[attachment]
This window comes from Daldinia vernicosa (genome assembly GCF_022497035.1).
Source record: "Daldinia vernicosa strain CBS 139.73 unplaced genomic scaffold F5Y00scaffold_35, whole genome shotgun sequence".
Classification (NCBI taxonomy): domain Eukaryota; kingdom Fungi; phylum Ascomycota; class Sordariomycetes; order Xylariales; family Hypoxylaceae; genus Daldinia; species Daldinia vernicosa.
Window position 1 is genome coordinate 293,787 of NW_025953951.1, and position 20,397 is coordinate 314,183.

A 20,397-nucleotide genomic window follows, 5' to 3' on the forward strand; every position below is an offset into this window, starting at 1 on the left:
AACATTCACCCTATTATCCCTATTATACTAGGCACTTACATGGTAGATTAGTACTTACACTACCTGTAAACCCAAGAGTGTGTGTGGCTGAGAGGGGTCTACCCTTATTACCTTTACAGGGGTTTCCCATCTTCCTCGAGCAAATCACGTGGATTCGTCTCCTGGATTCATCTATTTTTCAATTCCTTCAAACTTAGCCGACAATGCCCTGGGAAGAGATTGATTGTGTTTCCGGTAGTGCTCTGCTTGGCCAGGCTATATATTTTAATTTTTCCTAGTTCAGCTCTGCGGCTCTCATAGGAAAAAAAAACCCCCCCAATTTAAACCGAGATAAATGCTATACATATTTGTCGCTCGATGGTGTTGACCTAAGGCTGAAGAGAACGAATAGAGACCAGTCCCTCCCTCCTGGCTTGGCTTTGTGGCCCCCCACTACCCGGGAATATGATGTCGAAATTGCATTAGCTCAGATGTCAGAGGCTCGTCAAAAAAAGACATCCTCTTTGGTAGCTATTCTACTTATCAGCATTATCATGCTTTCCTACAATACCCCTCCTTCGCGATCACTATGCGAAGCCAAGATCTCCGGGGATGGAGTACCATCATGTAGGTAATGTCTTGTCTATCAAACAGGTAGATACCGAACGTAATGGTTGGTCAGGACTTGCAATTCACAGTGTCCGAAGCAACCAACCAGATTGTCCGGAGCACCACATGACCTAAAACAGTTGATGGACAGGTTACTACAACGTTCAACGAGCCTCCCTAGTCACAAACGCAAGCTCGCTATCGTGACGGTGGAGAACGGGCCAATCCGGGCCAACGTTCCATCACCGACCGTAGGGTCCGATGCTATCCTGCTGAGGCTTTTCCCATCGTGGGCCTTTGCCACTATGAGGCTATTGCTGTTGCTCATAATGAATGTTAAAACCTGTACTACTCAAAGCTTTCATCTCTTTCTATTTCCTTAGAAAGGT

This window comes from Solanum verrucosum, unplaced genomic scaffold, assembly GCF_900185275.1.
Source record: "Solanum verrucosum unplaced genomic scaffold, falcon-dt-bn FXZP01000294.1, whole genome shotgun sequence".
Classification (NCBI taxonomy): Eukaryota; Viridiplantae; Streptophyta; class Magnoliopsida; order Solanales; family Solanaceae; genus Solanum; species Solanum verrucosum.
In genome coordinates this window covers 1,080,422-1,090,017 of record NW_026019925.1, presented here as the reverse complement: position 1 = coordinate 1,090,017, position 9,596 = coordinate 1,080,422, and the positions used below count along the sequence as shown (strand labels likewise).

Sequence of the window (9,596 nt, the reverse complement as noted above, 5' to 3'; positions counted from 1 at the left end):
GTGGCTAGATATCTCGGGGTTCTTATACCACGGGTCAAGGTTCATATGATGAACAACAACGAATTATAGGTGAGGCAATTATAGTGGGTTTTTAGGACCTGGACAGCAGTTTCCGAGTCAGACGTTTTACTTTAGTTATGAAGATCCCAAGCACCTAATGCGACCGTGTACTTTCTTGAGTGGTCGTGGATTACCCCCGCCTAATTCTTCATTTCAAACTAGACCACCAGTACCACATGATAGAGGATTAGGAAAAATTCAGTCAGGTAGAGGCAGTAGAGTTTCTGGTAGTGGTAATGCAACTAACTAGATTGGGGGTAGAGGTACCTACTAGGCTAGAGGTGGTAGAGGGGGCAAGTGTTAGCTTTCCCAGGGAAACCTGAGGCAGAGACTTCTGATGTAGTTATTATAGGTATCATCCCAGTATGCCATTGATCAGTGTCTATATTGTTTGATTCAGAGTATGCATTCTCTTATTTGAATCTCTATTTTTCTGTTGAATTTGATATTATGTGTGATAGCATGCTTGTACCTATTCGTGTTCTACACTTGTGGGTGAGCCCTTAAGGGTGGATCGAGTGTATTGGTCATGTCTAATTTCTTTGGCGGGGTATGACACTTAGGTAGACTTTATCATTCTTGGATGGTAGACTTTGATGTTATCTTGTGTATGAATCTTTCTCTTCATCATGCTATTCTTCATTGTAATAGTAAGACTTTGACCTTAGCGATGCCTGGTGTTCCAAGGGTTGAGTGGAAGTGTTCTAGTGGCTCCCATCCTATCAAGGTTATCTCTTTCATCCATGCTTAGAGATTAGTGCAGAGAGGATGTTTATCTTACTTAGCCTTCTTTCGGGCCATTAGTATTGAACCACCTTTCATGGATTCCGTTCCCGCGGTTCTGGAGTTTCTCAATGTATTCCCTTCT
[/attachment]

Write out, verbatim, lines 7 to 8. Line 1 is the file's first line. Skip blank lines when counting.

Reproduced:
This window comes from Solanum verrucosum, unplaced genomic scaffold, assembly GCF_900185275.1.
Source record: "Solanum verrucosum unplaced genomic scaffold, falcon-dt-bn FXZP01000294.1, whole genome shotgun sequence".